One String Willie
DIY Philosophy

Ralph Waldo Emerson, Marcel Proust and Homemade Music



Have you ever read the essay "Self Reliance" by Ralph Waldo Emerson?  I think that he, and possibly his buddy Henry David Thoreau, would understand and applaud making your own instruments and making your own music with them.  If you haven't read this essay, or haven't read it in a while, try to find a copy--it says a lot about being your own person (including artistically). 



Several years ago I read "In Search of Lost Time" by Marcel Proust (all 4300 pages of very convoluted language--it took two years).  I remember somewhere in these books, probably in "Within A Budding Grove," that Proust wrote about Beethoven's later string quartets having created and enlarged an audience for his later string quartets.  In other words, art creates its own audience--once a work of art is in public view, it will affect how the public thinks about other art, and how artists think about their own work.  In a parallel vein, our expectation and hope is that homemade music will fashion and enlarge a public interest in homemade music.

Why make and play a homemade traditional instrument?

Curiosity from the musician's point of view

What does the instrument sound like?  Since these tended to be beginner instruments:

Not many people have heard of diddley bows or cigar box guitars

Fewer have seen one

Fewer still have heard one played--very few recordings exist

Fewer still have built one and played it

What can a musician (i.e. guitarist) learn from:

Working with fewer strings

Working with no frets—ear training?

Working with different tunings (if more than one string)?

Curiosity from the audience point of view

Unusual—attracts attention—what the heck is it???

Audience expectations are low—it is therefore extremely entertaining to hear one in the hands of a good player.

Working within musical tradition and extending it

Some of the very best players started on Cigar Box Guitars

Lightnin' Hopkins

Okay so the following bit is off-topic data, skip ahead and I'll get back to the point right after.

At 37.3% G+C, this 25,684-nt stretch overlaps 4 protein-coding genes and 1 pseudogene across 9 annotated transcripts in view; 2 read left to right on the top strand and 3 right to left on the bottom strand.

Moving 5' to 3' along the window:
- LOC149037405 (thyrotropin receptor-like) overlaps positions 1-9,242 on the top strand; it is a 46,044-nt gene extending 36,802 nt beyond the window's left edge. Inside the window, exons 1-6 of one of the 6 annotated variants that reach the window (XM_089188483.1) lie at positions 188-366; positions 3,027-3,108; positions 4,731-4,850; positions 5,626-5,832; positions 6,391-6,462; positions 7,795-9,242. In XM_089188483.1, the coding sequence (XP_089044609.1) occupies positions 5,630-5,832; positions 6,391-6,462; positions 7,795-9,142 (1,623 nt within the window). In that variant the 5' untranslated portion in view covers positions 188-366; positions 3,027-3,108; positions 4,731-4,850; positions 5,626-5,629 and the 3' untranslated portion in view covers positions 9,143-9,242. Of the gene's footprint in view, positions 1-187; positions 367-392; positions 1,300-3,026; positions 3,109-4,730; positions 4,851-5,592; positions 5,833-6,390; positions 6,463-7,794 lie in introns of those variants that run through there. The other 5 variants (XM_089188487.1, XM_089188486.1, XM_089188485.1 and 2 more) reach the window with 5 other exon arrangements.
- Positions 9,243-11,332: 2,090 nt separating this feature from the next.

Carl Perkins

Jimi Hendrix

Or diddley bows:

Blind Willie Johnson

BB King

Electric instruments for modern performers

Very little recording of these primitive instruments

Amenable to experimentation and innovation—number of necks, strings, DIY pickups, playing techniques, etc, etc.

Fun Factor

Enjoyable to make music on an instrument you made yourself for less than the list price of a CD.

It is incredibly satisfying to make your own instrument and make music with it.  To me, people that buy a diddley bow or cigar box guitar without having made one are missing some of the magic.

Is it the instrument or the player?

The cigar box guitar or diddley bow answers this question—you can make good music from junk.  This makes every subsequent trip to the guitar store much more amusing, because it breaks the gear-habit.

Inexpensive, egalitarian, rugged, and portable

A person that gets up in front of an audience with a diddley bow or cigar box guitar has to some degree discarded pretentiousness.  This is just me doing this—this is not my $3000 guitar.

The guitarist does not worry about leaving his guitar in the car on a hot day, or taking to the beach. 

You can take it anywhere. 

Except for the board, you can carry the stuff you need to build a diddley bow in a grocery bag, and you can build one in 5 minutes.

Artists are always self-taught:

Remember that the music is in your head—it is up to the musician to bring the music in their head out of their instrument.

The cigar box guitarist must teach himself—there are very few instructional materials.  This is doubly true for diddley bow.

The guitarist can bring his "regular" guitar chops but they must be adapted.  This is a fun and interesting challenge.

The music is hard to label—the player will likely not sound like anyone but himself, and should not expect to.

The player is forced out of his normal musical pathways (rut).  Again, this is doubly true for diddley bow.

Frees up creativity—the logical progression is that if you make your own instrument, you might as well write your own songs.

There are no rules to playing a homemade instrument—you must work out your own way to play it.